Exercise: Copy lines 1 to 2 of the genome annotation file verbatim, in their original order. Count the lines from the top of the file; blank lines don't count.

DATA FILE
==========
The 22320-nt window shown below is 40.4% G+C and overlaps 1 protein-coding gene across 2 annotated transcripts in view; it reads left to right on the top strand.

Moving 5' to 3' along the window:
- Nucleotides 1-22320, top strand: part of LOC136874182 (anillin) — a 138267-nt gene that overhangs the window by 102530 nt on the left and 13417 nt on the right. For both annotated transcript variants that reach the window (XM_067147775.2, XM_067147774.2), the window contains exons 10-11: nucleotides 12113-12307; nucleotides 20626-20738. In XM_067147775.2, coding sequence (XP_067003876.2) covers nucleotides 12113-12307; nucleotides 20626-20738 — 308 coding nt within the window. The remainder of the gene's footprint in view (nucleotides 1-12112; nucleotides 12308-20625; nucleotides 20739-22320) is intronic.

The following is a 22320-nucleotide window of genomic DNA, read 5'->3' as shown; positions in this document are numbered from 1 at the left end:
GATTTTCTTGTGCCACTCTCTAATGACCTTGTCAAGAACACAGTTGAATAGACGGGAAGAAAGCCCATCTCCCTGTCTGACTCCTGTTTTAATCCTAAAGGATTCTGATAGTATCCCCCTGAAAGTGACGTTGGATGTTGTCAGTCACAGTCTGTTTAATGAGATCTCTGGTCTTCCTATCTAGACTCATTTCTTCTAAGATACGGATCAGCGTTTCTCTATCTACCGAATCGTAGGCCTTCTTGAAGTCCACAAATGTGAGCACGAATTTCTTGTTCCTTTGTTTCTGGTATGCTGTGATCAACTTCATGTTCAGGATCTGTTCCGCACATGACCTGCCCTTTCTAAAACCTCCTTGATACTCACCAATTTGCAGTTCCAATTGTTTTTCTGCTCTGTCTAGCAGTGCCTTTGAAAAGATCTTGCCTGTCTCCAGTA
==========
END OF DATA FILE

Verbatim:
The 22320-nt window shown below is 40.4% G+C and overlaps 1 protein-coding gene across 2 annotated transcripts in view; it reads left to right on the top strand.

Moving 5' to 3' along the window: